Unipath: What caused the chaos among the media and fear among the public?
Maj. Gen. Tahseen: Unfortunately, there were conflicting and contradictory statements from some Army officers on the front lines, because they didn’t have a full picture of the battlefield. These statements caused substantial chaos and anxiety. For that reason, leadership decided to limit battlefield statements to the leaders of the combined joint operations command and appointed qualified officers in this field to form a war media cell on June 10, 2015. Our joint work with our partners in the coalition forces developed significantly during that difficult time and involved the participation of all security agencies. In addition, we used the capabilities of our national cell for psychological operations. We implemented a strategy to inoculate residents against Daesh’s attempts at online recruitment. We formed a team to study and analyze Daesh speech, both in the Directorate of Military Intelligence and the Directorate of Media and Moral Guidance and in the National Security Service and Intelligence Service. We followed and analyzed Daesh’s printed and visual releases as we monitored their electronic sites around the clock. From this operation, we learned Daesh’s style of communication among its media teams, its methods of recruitment, and its means of bringing foreign fighters to Iraq and Syria.
Unipath: You mentioned the impact of Daesh’s media. What was an influential hostile media site that hurt Soldiers’ morale after the fall of Mosul? How did you rebuild morale?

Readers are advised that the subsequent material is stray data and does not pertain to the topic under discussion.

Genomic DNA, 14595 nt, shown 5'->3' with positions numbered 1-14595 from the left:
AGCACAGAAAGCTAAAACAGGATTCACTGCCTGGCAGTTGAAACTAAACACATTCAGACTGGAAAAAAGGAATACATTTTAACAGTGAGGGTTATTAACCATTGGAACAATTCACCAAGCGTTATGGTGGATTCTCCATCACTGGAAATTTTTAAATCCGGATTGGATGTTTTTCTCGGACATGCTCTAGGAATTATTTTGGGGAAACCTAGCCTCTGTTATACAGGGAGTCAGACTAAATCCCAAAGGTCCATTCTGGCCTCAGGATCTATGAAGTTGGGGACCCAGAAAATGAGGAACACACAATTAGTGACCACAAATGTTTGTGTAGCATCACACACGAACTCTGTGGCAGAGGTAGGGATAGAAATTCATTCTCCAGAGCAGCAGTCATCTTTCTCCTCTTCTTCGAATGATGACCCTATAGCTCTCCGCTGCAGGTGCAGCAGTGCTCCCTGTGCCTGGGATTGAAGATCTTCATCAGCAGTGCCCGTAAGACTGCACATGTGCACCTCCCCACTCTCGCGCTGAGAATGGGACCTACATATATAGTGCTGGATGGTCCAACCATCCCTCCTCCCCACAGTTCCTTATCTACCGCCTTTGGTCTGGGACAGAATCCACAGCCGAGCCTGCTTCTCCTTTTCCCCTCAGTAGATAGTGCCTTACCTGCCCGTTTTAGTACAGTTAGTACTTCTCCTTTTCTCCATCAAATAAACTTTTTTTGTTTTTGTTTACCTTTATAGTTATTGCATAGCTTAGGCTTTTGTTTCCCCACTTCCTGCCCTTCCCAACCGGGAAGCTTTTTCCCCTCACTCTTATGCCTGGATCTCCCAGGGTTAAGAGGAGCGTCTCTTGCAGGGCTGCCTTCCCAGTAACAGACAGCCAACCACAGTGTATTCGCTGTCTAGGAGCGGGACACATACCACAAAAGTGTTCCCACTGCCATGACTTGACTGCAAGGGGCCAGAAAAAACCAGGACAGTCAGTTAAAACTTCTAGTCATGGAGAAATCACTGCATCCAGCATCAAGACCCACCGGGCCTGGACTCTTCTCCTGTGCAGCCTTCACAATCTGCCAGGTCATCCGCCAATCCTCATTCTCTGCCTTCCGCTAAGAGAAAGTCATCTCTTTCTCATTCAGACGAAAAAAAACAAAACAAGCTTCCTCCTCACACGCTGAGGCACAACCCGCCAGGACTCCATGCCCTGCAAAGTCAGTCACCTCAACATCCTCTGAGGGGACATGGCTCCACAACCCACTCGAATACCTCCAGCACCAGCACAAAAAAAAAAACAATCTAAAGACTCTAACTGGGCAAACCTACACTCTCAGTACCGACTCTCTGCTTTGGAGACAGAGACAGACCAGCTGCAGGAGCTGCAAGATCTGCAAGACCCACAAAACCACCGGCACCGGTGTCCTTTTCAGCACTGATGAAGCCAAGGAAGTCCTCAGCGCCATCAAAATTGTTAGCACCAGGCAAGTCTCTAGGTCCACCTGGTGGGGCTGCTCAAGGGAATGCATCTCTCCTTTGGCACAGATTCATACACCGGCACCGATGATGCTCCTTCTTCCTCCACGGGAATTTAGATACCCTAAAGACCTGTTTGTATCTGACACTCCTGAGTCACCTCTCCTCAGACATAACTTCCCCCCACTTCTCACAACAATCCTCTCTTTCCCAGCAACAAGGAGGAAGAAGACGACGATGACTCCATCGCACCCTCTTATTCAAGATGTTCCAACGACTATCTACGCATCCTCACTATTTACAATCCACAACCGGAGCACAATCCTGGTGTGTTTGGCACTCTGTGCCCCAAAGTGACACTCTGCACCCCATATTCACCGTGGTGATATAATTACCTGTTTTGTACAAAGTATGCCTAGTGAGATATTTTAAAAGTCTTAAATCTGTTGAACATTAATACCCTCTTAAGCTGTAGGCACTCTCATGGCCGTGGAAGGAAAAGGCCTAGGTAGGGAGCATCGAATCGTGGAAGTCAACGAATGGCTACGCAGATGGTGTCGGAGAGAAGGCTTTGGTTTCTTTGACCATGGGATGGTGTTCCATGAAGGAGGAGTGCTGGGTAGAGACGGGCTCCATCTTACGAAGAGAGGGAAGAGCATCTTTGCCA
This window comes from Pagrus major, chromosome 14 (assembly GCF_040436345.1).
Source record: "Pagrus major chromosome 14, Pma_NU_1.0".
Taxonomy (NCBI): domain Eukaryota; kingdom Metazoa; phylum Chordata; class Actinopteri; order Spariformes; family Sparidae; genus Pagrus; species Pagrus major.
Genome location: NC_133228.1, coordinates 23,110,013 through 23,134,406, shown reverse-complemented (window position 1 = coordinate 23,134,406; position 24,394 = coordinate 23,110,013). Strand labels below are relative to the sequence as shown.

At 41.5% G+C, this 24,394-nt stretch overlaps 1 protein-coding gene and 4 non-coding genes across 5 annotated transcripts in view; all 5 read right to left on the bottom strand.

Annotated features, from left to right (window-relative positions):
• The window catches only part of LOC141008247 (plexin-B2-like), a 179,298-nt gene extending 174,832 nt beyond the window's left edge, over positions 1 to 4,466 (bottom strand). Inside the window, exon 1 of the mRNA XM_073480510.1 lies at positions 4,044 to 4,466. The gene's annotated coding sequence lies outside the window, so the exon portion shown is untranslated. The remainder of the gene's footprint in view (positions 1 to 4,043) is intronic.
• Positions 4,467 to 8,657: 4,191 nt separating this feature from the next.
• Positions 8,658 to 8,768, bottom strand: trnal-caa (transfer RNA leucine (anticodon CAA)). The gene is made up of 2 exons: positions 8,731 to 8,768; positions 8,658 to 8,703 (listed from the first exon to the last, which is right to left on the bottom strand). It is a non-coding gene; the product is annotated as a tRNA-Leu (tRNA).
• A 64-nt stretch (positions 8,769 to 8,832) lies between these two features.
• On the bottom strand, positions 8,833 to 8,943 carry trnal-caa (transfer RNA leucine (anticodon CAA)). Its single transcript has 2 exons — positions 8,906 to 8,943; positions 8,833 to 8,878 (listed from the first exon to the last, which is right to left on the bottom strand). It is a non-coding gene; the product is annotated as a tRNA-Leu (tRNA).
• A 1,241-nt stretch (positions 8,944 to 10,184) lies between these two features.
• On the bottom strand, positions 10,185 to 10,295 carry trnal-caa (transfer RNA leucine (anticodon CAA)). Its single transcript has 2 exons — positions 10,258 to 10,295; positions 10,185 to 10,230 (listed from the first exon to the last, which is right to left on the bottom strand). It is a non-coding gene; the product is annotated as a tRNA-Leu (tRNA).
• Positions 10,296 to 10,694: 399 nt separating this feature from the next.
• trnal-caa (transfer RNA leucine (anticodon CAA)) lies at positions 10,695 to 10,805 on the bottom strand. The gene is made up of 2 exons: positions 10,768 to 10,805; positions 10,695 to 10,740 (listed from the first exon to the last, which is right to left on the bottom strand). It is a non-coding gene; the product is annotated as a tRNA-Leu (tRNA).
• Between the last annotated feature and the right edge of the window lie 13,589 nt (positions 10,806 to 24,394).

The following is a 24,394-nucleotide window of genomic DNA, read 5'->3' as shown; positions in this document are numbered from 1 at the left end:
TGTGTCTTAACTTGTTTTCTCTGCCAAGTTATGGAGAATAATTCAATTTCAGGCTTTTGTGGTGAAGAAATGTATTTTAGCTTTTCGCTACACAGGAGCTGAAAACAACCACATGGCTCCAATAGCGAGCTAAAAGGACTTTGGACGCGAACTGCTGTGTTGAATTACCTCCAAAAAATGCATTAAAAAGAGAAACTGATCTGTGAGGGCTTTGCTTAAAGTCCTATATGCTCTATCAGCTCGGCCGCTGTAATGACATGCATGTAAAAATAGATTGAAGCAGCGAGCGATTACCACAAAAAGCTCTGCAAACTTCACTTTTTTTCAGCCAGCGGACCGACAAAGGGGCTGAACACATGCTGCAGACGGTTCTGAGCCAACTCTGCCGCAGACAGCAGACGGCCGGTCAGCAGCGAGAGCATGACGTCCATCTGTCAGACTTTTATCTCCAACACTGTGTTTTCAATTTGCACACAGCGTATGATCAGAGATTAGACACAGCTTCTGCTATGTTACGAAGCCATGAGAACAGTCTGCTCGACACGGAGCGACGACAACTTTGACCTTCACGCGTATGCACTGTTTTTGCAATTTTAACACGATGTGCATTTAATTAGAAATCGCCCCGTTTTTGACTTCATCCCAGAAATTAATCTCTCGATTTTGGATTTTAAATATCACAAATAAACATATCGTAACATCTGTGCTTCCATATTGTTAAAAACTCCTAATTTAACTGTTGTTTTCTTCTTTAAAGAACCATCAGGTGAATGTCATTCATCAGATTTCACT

Maj. Gen. Tahseen: After the fall of Mosul, the international coalition played a big role in supporting the Iraqi Armed Forces in the implementation of and training for numerous psychological operations. We ran a major campaign to rebuild our forces through training, better weapons, and field visits to find out the needs of Soldiers in training centers or on the front lines. We focused on building the professionalism and morale of our fighters. And we cooperated with coalition forces — mainly the United States — which offered a great deal of advanced, specialized training to teach media teams how to communicate news to the public and analyze hostile media. This gave our media teams great confidence in dealing with civilians with professionalism and credibility. Throughout the liberation battles, we focused on professionalism and Soldiers’ heroism. Iraqi Soldiers fought with one hand and aided civilians with the other, offering humanitarian and medical services to them to help build bridges of trust between civilians and security forces. This could not have been achieved without the training and education our teams gained from lectures about respect for human rights when interacting with the population. It was necessary to have rules of engagement, and determination, will and courage to beat back these terrorist organizations, which are not connected to Islam or humanity in any way.